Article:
SC11: Evolving From Multicore to Many Core Computing
The simplest way to create a supercomputer is to consolidate a bunch of computers into a cluster, producing what’s generally known as a high-performance computing (HPC) system. Clusters are the best approach (in some cases, the only approach) to tackling complex engineering problems. like digitally simulating the airflow around a jet engine. As digital simulation becomes standard practice in design and engineering, the need for HPC grows. This week, people who make a living studying and putting together HPC systems are gathering in Seattle, Washington, for the annual Supercomputing show (SC11).
The Pacific Northwest port city is currently blanketed in gray clouds and showers, so attendees would probably forgo plans to go sightseeing around the Pike Place Market and Pioneer Square. Instead, they’re expected to huddle indoor under the roof of Washington State Convention Center, networking as they discuss the future of HPC networks.
Changes at its Core
At the heart of the supercomputing movement is the ever-increasing horsepower of the central processor unit. With the introduction of multi-core computing, individual processors begin to resemble mini-HPC systems. Now, with the introduction of NVIDIA Maximus, GPU maker NVIDIA threatens to wrestle away some supercomputing market shares from server clusters.
Powered by a CPU, a Quadro GPU, and a Tesla GPU, a Maximus-class workstation is expected to yield more than enough computing strength to handle the kind of simulation jobs typically delegated to HPC systems. Large-scale jobs — like simulating the mechanical operations of an entire airplane, for instance — would still require clusters, but for smaller jobs, a Maximus workstation might just prove powerful enough to solve them locally. (For more, read “NVIDIA Maximus Unveiled,” Nov 14, 2011.)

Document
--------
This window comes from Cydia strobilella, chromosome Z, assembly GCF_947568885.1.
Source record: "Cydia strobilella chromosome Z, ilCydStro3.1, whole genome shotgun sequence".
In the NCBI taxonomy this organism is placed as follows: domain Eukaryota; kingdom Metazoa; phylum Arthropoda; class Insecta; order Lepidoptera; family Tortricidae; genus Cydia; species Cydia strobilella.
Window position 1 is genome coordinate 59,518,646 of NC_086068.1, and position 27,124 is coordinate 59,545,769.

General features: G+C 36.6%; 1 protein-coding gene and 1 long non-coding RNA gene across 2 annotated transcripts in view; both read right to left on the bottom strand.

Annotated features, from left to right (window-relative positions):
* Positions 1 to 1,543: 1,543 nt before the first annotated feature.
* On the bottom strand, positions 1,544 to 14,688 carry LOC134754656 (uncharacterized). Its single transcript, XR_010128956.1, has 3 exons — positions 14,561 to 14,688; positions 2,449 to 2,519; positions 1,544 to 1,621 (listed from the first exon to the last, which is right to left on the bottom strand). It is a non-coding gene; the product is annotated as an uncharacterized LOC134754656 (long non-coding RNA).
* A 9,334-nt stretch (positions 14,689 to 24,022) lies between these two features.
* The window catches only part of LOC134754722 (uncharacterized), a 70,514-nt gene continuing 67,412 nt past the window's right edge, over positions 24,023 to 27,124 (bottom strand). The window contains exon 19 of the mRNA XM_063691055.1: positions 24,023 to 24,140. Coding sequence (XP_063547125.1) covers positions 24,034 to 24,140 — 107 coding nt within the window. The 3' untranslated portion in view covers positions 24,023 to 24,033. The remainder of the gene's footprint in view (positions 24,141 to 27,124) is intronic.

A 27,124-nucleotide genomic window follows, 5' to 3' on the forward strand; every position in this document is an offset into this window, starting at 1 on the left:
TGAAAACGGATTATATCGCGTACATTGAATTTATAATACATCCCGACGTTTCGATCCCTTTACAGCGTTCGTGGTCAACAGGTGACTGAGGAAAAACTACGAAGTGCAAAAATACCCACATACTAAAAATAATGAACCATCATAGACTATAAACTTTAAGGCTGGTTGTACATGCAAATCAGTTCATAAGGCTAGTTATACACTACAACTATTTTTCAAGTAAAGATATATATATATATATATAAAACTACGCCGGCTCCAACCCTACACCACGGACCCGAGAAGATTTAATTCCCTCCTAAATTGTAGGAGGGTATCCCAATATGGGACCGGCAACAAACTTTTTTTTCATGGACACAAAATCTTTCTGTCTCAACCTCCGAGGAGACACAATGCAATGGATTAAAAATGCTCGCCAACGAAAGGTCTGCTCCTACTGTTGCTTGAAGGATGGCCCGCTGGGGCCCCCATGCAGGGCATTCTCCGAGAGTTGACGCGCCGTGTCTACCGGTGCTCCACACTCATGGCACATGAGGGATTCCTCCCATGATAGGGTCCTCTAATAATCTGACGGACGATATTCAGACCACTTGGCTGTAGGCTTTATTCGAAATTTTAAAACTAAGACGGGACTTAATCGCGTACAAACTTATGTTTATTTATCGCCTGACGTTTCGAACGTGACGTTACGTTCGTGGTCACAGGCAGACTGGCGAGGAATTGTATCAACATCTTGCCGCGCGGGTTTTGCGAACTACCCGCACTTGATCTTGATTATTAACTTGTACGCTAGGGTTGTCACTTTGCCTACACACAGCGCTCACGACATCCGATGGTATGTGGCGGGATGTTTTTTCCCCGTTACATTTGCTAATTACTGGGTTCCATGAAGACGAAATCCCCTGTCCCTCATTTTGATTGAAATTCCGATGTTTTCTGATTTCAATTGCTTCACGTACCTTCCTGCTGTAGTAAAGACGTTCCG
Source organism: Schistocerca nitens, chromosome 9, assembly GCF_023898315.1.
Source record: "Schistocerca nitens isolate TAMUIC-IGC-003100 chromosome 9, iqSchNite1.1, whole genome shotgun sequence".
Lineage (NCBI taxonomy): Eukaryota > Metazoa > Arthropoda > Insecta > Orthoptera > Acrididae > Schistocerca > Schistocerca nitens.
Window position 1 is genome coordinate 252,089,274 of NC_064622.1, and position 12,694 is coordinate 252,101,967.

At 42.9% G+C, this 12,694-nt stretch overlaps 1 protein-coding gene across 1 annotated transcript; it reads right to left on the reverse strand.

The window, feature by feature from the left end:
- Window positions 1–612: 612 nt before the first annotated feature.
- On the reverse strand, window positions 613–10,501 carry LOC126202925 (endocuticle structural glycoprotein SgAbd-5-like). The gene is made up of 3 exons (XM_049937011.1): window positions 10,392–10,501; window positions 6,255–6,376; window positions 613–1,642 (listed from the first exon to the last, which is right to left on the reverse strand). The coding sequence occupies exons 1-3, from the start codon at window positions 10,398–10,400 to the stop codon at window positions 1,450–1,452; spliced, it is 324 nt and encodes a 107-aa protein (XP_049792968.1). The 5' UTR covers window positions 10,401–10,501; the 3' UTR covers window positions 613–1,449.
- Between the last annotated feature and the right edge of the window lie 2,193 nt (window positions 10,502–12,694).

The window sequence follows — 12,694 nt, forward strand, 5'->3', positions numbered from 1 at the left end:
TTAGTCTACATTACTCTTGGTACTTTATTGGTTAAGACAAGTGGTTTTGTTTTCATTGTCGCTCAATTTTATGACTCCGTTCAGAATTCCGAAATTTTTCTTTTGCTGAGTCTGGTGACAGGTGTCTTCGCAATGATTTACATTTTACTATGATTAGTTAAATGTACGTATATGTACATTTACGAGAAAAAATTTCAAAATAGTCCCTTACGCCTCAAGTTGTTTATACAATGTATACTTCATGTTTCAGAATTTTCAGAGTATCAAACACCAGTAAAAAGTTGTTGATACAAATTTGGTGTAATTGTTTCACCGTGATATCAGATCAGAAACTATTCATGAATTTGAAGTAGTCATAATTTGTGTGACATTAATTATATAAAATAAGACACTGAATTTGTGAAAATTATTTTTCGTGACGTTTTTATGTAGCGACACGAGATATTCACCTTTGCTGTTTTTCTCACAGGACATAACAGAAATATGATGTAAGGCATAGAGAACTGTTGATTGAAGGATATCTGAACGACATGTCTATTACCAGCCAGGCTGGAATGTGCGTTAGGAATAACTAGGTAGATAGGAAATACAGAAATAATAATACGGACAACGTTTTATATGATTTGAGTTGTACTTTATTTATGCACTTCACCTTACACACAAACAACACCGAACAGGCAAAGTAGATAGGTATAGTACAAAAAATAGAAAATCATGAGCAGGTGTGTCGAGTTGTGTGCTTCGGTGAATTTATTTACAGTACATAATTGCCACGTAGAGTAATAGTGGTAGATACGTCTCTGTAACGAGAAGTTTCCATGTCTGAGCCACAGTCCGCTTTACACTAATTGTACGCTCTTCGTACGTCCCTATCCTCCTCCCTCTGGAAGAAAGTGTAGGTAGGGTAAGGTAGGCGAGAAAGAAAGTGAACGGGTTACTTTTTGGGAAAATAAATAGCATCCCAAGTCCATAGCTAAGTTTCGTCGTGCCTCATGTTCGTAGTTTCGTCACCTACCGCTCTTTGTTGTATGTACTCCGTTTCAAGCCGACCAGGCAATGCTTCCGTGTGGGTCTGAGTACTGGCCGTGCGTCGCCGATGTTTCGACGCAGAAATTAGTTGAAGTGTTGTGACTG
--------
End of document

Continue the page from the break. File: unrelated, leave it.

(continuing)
If Maximus is NVIDIA’s ambush, Intel’s MIC (many integrated cores) initiative may be the countermeasure. “This is an exponential leap forward,” Intel declares. “Now that supercomputers have broken the petaflop barrier, Intel already foresees a combination of many Intel MIC processors surpassing the next big milestone: the exaflop or 1,000 petaflop barrier.” MIC processors are expected to drive up the performance of workstations, HPC clusters, and data centers.
MIC architecture, according to the chip maker, “utilizes a high degree of parallelism in smaller, lower-power, and single-threaded performance Intel® processor cores … The first product based on Intel MIC architecture targets HPC segments such as oil exploration, scientific research, financial analyses, and climate simulation, among many others. It’s codenamed Knight’s Corner, and Intel is building it on 22-nanometer manufacturing process using transistor structures as small as 22 billionths of a meter. It will scale to more than 50 Intel processing cores on a single chip.”
Earlier this month, engineering simulation software maker Altair announced a partnership with Intel to “optimize [Altair] software for future Intel MIC products.” As a benefit of this partnership, Altair will get its hands on the first commercially available Intel MIC processors, so the company can code its PBS Professional software to take full advantage of MIC’s parallel processing power.
The CPU vs. GPU date is ongoing, fueled by technology advances from Intel and NVIDIA. No matter which side you choose to align with, changes in the fundamental characters of the processor units, both CPU and GPU, are poised to catapult supercomputing to a whole new realm.
For more reports from SC11, read “SC11 Journal: News for the Supercomputing Conference” and “World’s Top Supercomputer Hits 10.51 Petaflops” at DE’s Engineering On the Edge blog.